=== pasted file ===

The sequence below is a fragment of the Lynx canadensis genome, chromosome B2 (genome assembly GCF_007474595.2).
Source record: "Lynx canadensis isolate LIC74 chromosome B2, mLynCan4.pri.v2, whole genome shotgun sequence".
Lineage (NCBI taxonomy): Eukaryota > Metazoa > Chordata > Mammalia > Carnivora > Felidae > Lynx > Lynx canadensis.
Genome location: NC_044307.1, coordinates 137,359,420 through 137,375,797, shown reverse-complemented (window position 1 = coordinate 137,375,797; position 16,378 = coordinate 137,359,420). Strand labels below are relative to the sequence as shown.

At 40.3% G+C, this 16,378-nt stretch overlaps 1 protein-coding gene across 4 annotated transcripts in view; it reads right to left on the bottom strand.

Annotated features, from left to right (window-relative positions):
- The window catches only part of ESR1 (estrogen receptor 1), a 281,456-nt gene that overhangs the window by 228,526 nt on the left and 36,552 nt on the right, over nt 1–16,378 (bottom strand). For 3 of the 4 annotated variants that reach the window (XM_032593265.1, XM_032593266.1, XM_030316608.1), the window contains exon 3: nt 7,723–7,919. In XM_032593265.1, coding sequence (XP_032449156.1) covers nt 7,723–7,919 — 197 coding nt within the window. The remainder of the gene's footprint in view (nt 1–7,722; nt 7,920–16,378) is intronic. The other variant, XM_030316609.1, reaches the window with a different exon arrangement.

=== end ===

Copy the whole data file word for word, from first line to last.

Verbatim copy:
The sequence below is a fragment of the Lynx canadensis genome, chromosome B2 (genome assembly GCF_007474595.2).
Source record: "Lynx canadensis isolate LIC74 chromosome B2, mLynCan4.pri.v2, whole genome shotgun sequence".
Lineage (NCBI taxonomy): Eukaryota > Metazoa > Chordata > Mammalia > Carnivora > Felidae > Lynx > Lynx canadensis.
Genome location: NC_044307.1, coordinates 137,359,420 through 137,375,797, shown reverse-complemented (window position 1 = coordinate 137,375,797; position 16,378 = coordinate 137,359,420). Strand labels below are relative to the sequence as shown.

At 40.3% G+C, this 16,378-nt stretch overlaps 1 protein-coding gene across 4 annotated transcripts in view; it reads right to left on the bottom strand.

Annotated features, from left to right (window-relative positions):
- The window catches only part of ESR1 (estrogen receptor 1), a 281,456-nt gene that overhangs the window by 228,526 nt on the left and 36,552 nt on the right, over nt 1–16,378 (bottom strand). For 3 of the 4 annotated variants that reach the window (XM_032593265.1, XM_032593266.1, XM_030316608.1), the window contains exon 3: nt 7,723–7,919. In XM_032593265.1, coding sequence (XP_032449156.1) covers nt 7,723–7,919 — 197 coding nt within the window. The remainder of the gene's footprint in view (nt 1–7,722; nt 7,920–16,378) is intronic. The other variant, XM_030316609.1, reaches the window with a different exon arrangement.